Monthly Update (February 2015)

• Monthy Update

In the monthly update, I like to cover what I’ve been doing throughout the past month in regards to technology, computers and more.

You will also find what I’m currently interested in for the following weeks. If something doesn’t have a link, I may cover it myself in the future because I couldn’t find much about it online.

LIFX 2.0

The upgrade to my lightbulb brings IFTTT (If this than that) integration. I previously used IFTTT to notify me when registration pages opened on private sites and it worked reasonably well.

Some recipes I would recommend:

CloudFlare Dynamic DNS

I was previously using the HTTP API but now CloudFlare has deprecated it in favour of their JSON API. There was one big change which required obtaining the domain’s record ID instead of just listing its name and which type to change.

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https://www.cloudflare.com/api_json.html?
a=rec_edit
&
tkn=aaaabbbbccc
&
id=123123123
&
email=email@gmail.com
&
z=calvin.me
&
type=A
&
ttl=1
&
name=calvin.me
&
content=%IP%

A few helpful sites

Putting that I350-T4 too good use!

First I added 3 physical adapters to the vSwitch on ESXi following their official video. Everything went well so I enabled Port Trunking (EtherChannel  if you use Cisco terminology) on my D-Link switch but then it completely stopped working :disappointed: After a short read, I found this question on serverfault which led to believe that ESXi only Load Balances but default and doesn’t do any LACP.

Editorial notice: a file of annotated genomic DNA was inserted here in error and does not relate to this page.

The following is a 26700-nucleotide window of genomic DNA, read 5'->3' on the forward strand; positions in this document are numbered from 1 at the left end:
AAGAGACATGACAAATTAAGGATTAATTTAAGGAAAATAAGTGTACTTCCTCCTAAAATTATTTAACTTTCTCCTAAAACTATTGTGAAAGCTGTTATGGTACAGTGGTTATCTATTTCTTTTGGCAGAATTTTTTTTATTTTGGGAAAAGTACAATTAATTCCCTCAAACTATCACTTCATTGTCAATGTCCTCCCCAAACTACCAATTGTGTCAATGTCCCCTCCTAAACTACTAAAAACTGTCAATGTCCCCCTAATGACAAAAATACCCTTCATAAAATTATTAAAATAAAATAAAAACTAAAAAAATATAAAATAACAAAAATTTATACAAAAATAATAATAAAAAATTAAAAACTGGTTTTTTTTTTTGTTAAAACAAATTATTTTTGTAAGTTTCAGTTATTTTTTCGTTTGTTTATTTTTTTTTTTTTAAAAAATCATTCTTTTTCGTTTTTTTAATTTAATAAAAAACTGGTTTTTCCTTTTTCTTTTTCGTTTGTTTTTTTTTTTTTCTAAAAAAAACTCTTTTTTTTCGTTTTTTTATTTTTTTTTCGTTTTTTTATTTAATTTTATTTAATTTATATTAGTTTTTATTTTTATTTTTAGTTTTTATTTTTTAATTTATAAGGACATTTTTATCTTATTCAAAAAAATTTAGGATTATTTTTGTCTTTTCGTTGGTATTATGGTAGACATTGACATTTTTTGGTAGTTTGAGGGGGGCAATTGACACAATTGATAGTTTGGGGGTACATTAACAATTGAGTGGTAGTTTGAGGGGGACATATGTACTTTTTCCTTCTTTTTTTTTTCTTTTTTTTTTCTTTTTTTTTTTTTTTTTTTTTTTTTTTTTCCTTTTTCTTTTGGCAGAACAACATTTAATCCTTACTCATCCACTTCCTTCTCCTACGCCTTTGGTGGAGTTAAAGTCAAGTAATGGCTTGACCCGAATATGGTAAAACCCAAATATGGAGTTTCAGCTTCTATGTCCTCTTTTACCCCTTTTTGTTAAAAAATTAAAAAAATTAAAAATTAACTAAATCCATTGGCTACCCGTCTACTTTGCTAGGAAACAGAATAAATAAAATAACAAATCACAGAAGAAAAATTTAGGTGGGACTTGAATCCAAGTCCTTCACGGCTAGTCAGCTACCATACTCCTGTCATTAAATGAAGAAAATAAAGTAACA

Enabling Load Balancing on ESXi by default only acts as a failover using the Route Based on Originating Port ID option. Changing it to Route Based on IP Hash balances load across all of the network adapters in the team and make use of every single adapter in the process! This VMware KB really helped explaining that and also this page from Pearson Certification (but don’t even recommend it…).

Capture

Finally I left the final port into my WAN connection in case anything ever goes wrong with that and because Port Trunking only does a maximum of 4 ports anyway :P

For whatever reason, no one recommends this wherever I search with the main reason being ‘it’s too complicated’ or ‘it adds an extra layer of complexity’. It’s not that complicated firstly and if it does work then there shouldn’t be anything wrong with it afterwards unless you mess with it?

BitLocker Encryption

I thought it would be time I started encrypting my workstations (Desktop and Laptop). Based on LifeHacker’s article many commenters were wary of what NSA backdoors there were to BitLocker and chose VeraCrypt as the number one choice. For my own purposes I wanted simple and easy and opted for BitLocker instead. It was fast and now totally transparent within Windows. The only time I notice it is when I see my C drive has a padlock over it.

Capture

Server Rebuild

I’m starting to rebuild a lot of my VM’s to make sure they’re all as optimised as possible. At the same time I’m hoping to write into my wiki and document everything about them.